These days a lot is being written about the notion of minimalism, living in a space without too much personal belongings or clutter. Whilst I understand the philosophy behind it – cleanliness is supposed to be a sign of a sound mind – I own too much kitchen stuff alone because cooking and producing good food relaxes me and makes me happy. For a while now, I have been considering doing the ‘Throw 100 items away’ challenge and it will probably happen when I move later this month. That being said, I may just be one of those people for whom minimalism will never work.
As a student, I work, sleep and eat in the same room. At the same time, I’m also one of those people that focus on one task and manage to completely disregard whatever state the surroundings are in, as opposed to some of my friends, who always clean before working. In busy times, this often leads to a messy living space. Perhaps this will change when my work area will be separated from my living area. However, part of me will always tend to agree with Anne Lamott when it comes to minimalism and clutter:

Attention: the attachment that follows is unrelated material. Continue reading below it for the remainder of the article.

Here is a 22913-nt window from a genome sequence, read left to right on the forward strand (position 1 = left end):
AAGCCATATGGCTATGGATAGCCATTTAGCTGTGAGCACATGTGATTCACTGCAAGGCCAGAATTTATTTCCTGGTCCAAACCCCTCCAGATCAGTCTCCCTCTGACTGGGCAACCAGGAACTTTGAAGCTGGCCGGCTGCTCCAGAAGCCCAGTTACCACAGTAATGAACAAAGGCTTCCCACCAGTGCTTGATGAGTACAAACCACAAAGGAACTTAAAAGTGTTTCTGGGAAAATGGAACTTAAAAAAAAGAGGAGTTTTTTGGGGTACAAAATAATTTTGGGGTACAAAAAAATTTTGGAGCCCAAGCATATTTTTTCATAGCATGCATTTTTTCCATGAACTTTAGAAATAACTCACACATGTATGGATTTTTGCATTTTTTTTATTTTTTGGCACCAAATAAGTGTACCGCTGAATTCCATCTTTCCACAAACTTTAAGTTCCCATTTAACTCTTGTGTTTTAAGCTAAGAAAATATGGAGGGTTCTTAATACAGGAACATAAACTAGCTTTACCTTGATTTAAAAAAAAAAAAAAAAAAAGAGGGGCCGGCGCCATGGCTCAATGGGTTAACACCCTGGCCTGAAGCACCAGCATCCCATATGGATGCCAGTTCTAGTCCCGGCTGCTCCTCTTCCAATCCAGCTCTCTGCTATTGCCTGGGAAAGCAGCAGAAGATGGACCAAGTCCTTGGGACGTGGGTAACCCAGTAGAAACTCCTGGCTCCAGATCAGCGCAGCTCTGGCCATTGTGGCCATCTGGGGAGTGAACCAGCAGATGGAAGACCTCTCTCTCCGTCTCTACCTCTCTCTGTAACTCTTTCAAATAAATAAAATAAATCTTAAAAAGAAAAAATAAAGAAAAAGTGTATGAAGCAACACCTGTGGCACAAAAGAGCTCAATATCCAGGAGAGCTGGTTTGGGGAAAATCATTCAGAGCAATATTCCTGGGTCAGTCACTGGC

Clutter and mess shows us that life is being lived… Tidiness makes me think of held breath, of suspended animation… Perfectionism is a mean, frozen form of idealism, while messes are the artist’s true friend. What people somehow forgot to mention when we were children is that we need to make messes in order to find out who we are and why we are here.